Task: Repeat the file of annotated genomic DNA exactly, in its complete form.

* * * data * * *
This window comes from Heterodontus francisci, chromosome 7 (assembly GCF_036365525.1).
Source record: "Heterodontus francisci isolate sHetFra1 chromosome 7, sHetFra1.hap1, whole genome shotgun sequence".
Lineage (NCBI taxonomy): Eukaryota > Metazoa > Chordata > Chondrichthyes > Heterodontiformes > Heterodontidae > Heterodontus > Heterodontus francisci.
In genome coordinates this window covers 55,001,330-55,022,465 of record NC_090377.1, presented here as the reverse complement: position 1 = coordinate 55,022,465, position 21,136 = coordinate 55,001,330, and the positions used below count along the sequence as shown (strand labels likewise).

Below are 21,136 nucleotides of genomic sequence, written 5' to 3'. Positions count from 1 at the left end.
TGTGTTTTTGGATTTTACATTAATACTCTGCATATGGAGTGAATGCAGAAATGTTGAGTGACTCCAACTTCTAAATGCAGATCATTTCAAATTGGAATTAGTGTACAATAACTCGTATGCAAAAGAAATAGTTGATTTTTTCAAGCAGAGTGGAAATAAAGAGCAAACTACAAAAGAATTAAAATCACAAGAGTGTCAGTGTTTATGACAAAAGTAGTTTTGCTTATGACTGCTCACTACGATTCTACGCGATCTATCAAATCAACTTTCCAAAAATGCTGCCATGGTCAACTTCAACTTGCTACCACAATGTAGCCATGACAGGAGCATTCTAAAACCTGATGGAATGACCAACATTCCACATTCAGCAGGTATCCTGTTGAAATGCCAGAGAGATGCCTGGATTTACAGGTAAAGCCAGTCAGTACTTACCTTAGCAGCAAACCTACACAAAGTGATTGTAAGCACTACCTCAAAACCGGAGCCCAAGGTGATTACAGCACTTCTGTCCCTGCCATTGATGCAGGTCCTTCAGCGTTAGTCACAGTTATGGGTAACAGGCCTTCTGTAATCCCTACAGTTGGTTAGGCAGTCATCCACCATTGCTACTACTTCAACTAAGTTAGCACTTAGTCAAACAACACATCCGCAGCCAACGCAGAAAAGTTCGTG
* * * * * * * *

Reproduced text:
This window comes from Heterodontus francisci, chromosome 7 (assembly GCF_036365525.1).
Source record: "Heterodontus francisci isolate sHetFra1 chromosome 7, sHetFra1.hap1, whole genome shotgun sequence".
Lineage (NCBI taxonomy): Eukaryota > Metazoa > Chordata > Chondrichthyes > Heterodontiformes > Heterodontidae > Heterodontus > Heterodontus francisci.
In genome coordinates this window covers 55,001,330-55,022,465 of record NC_090377.1, presented here as the reverse complement: position 1 = coordinate 55,022,465, position 21,136 = coordinate 55,001,330, and the positions used below count along the sequence as shown (strand labels likewise).

Below are 21,136 nucleotides of genomic sequence, written 5' to 3'. Positions count from 1 at the left end.
TGTGTTTTTGGATTTTACATTAATACTCTGCATATGGAGTGAATGCAGAAATGTTGAGTGACTCCAACTTCTAAATGCAGATCATTTCAAATTGGAATTAGTGTACAATAACTCGTATGCAAAAGAAATAGTTGATTTTTTCAAGCAGAGTGGAAATAAAGAGCAAACTACAAAAGAATTAAAATCACAAGAGTGTCAGTGTTTATGACAAAAGTAGTTTTGCTTATGACTGCTCACTACGATTCTACGCGATCTATCAAATCAACTTTCCAAAAATGCTGCCATGGTCAACTTCAACTTGCTACCACAATGTAGCCATGACAGGAGCATTCTAAAACCTGATGGAATGACCAACATTCCACATTCAGCAGGTATCCTGTTGAAATGCCAGAGAGATGCCTGGATTTACAGGTAAAGCCAGTCAGTACTTACCTTAGCAGCAAACCTACACAAAGTGATTGTAAGCACTACCTCAAAACCGGAGCCCAAGGTGATTACAGCACTTCTGTCCCTGCCATTGATGCAGGTCCTTCAGCGTTAGTCACAGTTATGGGTAACAGGCCTTCTGTAATCCCTACAGTTGGTTAGGCAGTCATCCACCATTGCTACTACTTCAACTAAGTTAGCACTTAGTCAAACAACACATCCGCAGCCAACGCAGAAAAGTTCGTG